A plan is now in place to create the kind of detailed flood plain maps that some of Nova Scotia’s emergency managers said they lacked when torrential flooding hit their communities in July.
Byron Rafuse, deputy minister of the Department of Municipal Affairs and Housing, told a legislature committee Wednesday it’s expected the mapping will be conducted over the next three fiscal years and be completed by 2026, The Canadian Press reports.
The C$10-million program will allow municipalities to identify where there is a high risk of flooding, and to “address issues” where homes and other infrastructure have been built in flood-prone areas, Rafuse said.
“These plans are being developed for the use of the municipalities,” he said in an interview after the hearing. “It will be given to them to identify the (flood risk) areas and they can plan accordingly and develop the rules for their communities.”
The maps will indicate the potential extent of water accumulation in various areas during coastal and inland flooding.
The mapping uses LiDAR (Light Detection and Ranging), a remote sensing technology that creates elevation maps of the Earth’s surface. It also uses other data sources, including surveys of structures such as bridges and culverts, and existing data on river depth and coastal basins, and considers water flows, tides, and precipitation.
That data, along with climate projections, is used to create models showing potential hazard areas for flood levels considered to occur every 20 and every 100 years. The maps will project climate conditions in the year 2050 and 2100.
Two six-year-old children, a 14-year-old girl, and a 52-year-old man died in Nova Scotia’s West Hants Regional Municipality during flooding in July, when torrential rainfall, described at the time as a “biblical emergency”, hit some parts of the province. West Hants has said that when the disaster hit, its emergency management officials didn’t have access to detailed flood plain maps.
Rafuse said mapping for the West Hants region is under way and will be completed by April 1, 2024.
Tim Webster, leader of the applied geomatics research group at Nova Scotia Community College, told CP his group will be participating in the mapping work in western Nova Scotia.
“For some municipalities, it’s going to be incredibly valuable because some of them have nothing,” he said.
However, he added that the projections in the modelling aren’t as severe as what happened in West Hants, where flash floods swept large trucks off secondary highways. Webster said he believes it would be wise to include that kind of extreme rainfall risk in the mapping, as well.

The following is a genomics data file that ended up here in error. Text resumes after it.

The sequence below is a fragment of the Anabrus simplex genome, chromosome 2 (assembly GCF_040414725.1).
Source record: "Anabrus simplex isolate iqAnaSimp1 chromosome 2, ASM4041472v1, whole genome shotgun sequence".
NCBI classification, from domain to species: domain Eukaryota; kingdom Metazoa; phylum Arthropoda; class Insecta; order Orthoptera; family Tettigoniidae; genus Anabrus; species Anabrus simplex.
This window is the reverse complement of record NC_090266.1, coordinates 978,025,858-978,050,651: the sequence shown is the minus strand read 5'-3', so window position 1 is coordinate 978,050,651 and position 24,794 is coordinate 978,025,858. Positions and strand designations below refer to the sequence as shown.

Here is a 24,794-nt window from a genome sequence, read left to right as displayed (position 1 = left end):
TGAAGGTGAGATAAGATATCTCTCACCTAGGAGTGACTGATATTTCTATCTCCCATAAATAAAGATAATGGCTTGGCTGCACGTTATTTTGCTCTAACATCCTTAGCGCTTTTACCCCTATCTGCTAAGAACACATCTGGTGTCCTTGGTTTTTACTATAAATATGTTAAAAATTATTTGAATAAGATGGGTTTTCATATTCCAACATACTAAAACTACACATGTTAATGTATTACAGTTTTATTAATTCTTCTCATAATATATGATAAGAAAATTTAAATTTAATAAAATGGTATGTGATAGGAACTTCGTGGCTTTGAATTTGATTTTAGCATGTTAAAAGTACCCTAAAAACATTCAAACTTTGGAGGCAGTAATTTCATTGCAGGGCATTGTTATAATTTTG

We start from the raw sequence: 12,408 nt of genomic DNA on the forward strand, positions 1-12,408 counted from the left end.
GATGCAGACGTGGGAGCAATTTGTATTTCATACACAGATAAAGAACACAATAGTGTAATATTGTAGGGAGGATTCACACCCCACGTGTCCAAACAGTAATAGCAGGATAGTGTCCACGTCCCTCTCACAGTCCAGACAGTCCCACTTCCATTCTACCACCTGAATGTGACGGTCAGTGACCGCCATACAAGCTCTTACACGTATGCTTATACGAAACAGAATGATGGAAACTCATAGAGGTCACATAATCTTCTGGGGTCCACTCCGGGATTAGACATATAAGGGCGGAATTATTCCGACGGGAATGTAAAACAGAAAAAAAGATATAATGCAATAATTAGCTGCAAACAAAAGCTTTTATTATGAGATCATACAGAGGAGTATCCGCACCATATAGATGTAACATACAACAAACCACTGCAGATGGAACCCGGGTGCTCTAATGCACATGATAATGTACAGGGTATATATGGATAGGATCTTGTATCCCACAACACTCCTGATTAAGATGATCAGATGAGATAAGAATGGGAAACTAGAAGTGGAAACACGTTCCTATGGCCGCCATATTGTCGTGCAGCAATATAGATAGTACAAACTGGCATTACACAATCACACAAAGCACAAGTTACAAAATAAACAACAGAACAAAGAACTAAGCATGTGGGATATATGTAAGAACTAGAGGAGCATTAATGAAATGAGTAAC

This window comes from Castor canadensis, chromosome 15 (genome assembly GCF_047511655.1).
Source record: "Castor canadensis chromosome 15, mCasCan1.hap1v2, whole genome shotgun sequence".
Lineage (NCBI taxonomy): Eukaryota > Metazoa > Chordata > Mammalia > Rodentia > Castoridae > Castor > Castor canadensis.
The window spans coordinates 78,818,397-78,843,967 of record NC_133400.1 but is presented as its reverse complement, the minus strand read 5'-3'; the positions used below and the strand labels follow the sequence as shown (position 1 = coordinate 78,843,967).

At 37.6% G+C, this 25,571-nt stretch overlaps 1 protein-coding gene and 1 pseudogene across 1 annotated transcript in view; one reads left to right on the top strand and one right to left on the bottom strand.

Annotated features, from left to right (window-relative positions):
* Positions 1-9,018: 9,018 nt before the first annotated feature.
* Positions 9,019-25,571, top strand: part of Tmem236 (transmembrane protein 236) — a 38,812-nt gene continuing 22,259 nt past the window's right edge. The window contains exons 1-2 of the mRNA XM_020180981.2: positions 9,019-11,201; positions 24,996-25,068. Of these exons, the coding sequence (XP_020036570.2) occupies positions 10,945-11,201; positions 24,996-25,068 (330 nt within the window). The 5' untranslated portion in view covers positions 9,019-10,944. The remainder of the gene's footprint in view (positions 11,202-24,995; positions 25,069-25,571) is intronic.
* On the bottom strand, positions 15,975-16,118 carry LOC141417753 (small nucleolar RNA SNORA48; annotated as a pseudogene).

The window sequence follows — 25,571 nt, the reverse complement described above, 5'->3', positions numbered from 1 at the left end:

“I think it would be smart to actually try to model the West Hants event and document it perhaps more rigorously than we currently are doing,” he said.
A 2020 report by the University of Waterloo’s Intact Centre on Climate Change gave Nova Scotia low grades for flood planning, noting that it is the only province in Atlantic Canada to delegate responsibility for mapping to local governments.
Centre director Blair Feltmate said in an email Wednesday that flood plain maps are helpful in showing where water will flow in major downpours, and can help municipalities identify areas where they should install infrastructure to divert water.
However, the work of diverting floodwaters with strategically-located berms, diversion channels, holding ponds, and giant water storage tanks must take place “in the months and years preceding major storms,” he said.
“If actions have not been taken to act on the guidance of a flood map, generally communities end up deploying thousands of sandbags at the last minute,” he wrote. “Sandbags should be the line of last defence against flooding, not the first.”
Feltmate added that it’s dangerous for citizens to place complete faith in flood plain maps.
“No one—unless they live on a mountaintop—should assume they are free of flood risk just because their house does not show up on a flood map. Microburst storms, due to climate change, are more common today than in the past, and that can affect flooding in areas outside of a flood plain,” he wrote.
This report by The Canadian Press was first published November 15, 2023.